It's easy to understand why Interstateand Resorts and other Western developers see a subcontinent-sized opportunity in India. Not many countries have 84,000 hotel rooms for 1.1 billion people, and 9% annual GDP growth.
The real mystery is why Interstate and other major hotel companies took so long to discover the country. While major Western hotel developers have been marketing in China for more than 20 years, few have been in India for long.
It's not because the economics are bad. The numbers have looked spectacular for some time. Room rates in some Indian cities are higher than in the U.S. and Europe, and revenue per available room (RevPAR) has skyrocketed.
Countrywide, average daily rates grew from $77 in 2002 to $224 in 2007. Occupancy climbed too, from 51.8% to a high of 72% in 2005 and only recently dipped back to 69.9%, according to Deloitte's Hotel Benchmark Survey. Nationwide, RevPAR has grown from $40 in 2002 to $157 in 2007 — a lot of money in a country where per capita GDP is roughly $1,000 a year.
In Interstate's case, hesitancy to enter the market had to do with a desire for good advice about how to break in. “We have always thought about going into India, but did not want to do so without a partner with local expertise,” explains Leslie Ng, Interstate's chiefofficer.
For a strategic partner with local expertise to guide the venture, Interstate turned to the Bangalore subsidiary of JNB LLC, a U.S.-incorporated real estate developer. To further hedge its bets, the Arlington, Va. company recently formed a 50-50 venture with JHM Hotels, a major U.S. hotel developer. The joint venture's first project is a 124-room, five-star business hotel underin an upscale part of Vizag, a city on India's eastern coast and home to the country's largest port. The hotel's cost and brand have not been announced.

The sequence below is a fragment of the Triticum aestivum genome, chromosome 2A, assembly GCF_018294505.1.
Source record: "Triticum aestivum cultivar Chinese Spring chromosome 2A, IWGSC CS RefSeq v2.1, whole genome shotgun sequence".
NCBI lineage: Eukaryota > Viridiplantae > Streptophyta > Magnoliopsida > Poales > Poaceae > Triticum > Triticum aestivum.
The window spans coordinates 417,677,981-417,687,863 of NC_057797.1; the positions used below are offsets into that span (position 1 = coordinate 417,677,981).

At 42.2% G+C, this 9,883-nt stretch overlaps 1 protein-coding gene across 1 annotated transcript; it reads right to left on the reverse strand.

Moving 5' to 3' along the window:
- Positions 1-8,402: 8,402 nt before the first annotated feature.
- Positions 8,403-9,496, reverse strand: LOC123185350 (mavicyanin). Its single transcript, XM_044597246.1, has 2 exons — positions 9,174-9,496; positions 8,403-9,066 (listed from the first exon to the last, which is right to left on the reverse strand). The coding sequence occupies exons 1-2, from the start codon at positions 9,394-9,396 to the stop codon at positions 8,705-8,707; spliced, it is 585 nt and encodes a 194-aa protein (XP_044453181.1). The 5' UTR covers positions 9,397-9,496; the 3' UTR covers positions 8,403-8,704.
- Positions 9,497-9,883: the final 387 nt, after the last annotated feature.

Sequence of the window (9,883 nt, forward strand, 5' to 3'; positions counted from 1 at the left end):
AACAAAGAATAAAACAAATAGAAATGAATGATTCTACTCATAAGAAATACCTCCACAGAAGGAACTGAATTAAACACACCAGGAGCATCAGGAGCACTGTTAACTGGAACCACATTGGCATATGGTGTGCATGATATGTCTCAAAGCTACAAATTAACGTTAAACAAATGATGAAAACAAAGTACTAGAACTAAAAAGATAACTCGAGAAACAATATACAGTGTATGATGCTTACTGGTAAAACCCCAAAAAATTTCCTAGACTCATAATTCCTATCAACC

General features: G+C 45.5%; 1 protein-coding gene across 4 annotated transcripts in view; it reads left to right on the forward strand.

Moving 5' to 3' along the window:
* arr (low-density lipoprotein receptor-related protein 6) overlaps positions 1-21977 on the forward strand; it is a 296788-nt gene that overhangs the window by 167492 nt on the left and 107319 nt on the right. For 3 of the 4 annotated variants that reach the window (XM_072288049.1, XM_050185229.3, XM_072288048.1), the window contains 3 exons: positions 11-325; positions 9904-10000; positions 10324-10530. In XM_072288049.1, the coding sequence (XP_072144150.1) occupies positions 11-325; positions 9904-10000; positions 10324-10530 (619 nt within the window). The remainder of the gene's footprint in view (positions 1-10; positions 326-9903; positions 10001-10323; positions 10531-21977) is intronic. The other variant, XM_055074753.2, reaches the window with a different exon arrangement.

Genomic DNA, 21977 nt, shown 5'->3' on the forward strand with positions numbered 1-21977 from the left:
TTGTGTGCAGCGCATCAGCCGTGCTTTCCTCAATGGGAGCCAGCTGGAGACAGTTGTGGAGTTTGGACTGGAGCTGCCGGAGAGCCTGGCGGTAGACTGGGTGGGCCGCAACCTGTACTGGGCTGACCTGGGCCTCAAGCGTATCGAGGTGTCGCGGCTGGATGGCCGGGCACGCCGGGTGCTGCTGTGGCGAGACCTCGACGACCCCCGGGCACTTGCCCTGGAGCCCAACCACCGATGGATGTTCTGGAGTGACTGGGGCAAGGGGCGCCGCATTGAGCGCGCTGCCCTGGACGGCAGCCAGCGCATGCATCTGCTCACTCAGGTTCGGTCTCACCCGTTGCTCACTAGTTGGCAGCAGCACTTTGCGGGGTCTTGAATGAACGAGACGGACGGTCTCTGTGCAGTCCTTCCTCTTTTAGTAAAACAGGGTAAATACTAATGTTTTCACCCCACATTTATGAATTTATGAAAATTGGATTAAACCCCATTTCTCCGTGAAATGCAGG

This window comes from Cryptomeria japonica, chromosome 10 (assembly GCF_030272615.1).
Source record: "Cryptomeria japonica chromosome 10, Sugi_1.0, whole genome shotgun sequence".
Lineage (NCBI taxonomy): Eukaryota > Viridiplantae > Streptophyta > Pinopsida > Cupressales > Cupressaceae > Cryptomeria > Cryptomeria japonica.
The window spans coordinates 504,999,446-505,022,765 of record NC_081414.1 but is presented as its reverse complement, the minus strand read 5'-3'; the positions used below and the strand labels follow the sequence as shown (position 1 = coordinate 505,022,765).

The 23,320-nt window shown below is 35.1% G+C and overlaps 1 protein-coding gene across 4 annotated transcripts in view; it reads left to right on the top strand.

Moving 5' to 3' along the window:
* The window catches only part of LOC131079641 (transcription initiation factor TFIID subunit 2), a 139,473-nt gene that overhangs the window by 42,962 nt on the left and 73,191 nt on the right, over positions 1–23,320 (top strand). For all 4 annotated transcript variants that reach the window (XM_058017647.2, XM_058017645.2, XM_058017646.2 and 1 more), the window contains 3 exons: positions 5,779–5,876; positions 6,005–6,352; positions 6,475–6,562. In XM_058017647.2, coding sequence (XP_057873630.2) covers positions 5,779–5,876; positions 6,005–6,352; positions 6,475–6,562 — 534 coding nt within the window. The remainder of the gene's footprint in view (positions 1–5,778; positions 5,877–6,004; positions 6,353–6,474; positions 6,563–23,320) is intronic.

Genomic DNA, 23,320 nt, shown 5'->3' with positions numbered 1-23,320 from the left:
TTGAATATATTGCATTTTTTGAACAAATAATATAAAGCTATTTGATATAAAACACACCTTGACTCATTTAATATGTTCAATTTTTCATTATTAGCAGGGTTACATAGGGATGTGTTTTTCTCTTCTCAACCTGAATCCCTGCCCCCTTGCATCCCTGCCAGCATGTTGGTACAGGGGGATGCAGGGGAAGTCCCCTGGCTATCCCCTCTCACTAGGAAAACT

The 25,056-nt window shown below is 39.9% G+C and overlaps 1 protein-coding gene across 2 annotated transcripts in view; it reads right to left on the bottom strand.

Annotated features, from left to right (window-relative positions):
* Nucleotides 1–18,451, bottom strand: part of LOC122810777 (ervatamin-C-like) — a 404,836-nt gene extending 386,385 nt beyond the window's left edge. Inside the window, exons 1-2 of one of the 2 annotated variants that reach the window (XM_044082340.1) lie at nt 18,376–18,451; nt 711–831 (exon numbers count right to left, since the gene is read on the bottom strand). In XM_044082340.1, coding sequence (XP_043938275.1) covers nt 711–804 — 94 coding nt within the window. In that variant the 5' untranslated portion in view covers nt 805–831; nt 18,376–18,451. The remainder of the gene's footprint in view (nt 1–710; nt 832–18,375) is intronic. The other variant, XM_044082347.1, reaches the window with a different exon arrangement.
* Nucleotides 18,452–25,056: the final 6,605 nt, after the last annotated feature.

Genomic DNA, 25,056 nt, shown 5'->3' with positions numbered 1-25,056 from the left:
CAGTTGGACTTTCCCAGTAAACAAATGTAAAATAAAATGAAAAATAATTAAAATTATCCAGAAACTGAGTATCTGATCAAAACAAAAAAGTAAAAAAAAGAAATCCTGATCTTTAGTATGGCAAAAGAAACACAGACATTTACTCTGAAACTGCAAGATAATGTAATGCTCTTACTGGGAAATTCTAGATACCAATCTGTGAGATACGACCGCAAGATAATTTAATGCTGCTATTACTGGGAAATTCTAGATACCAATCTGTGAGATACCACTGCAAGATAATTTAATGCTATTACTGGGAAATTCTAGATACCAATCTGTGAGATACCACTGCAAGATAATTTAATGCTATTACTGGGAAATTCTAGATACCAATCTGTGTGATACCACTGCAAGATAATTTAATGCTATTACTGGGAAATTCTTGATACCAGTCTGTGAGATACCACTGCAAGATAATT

The two companies have made a $12.5 million investment in Duet India Hotels, a $166 million hotelfund that closed in February, which plans to build 25 three- and four-star business hotels across India.
As with most emerging markets, a few wrinkles make development in India difficult. First, the sorry state of Indian infrastructure makes it tough to find locations to build quality products. Lousy infrastructure shaves 1.5% to 2% off GDP growth every year, and the hotel business and other industries suffer.
Second, land ownership is fragmented. In China land belongs to the state and is leased up to 40 years. In India, a one-acre parcel for a 100-unit hotel might have as many as 12 owners, says Philip Johnston, hotel group head at Savills, global property advisory service in London.
Others argue lack of capital is the real culprit. Hotels are capital intensive and require a seven-year gestation period, he says. That's a tall order for many developers, says Abhishek Gupta, an analyst for Jones Lang LaSalle in Mumbai.
“I think from the hotel operator's point of view, it's a very good time to get in and get the flags on the map,” Johnston says. Research firm Lodging Econometrics estimates there are more than 47,000 rooms in the pipeline.
Ng sees the biggest challenge as finding people to manage hotels after they're built. “There is such an anticipated boom of inventory coming on line that there is going to be a shortage of talented hospitality professionals,” Ng predicts.
Hotel property investors, however, may want to tread carefully. Sales prices have doubled and tripled in some places in recent years, and some analysts say prices are reaching a peak.
Bennett Voyles is a veteran commercial real estate reporter and National Real Estate Investor's Paris correspondent. For questions or comments, e-mail email@example.com.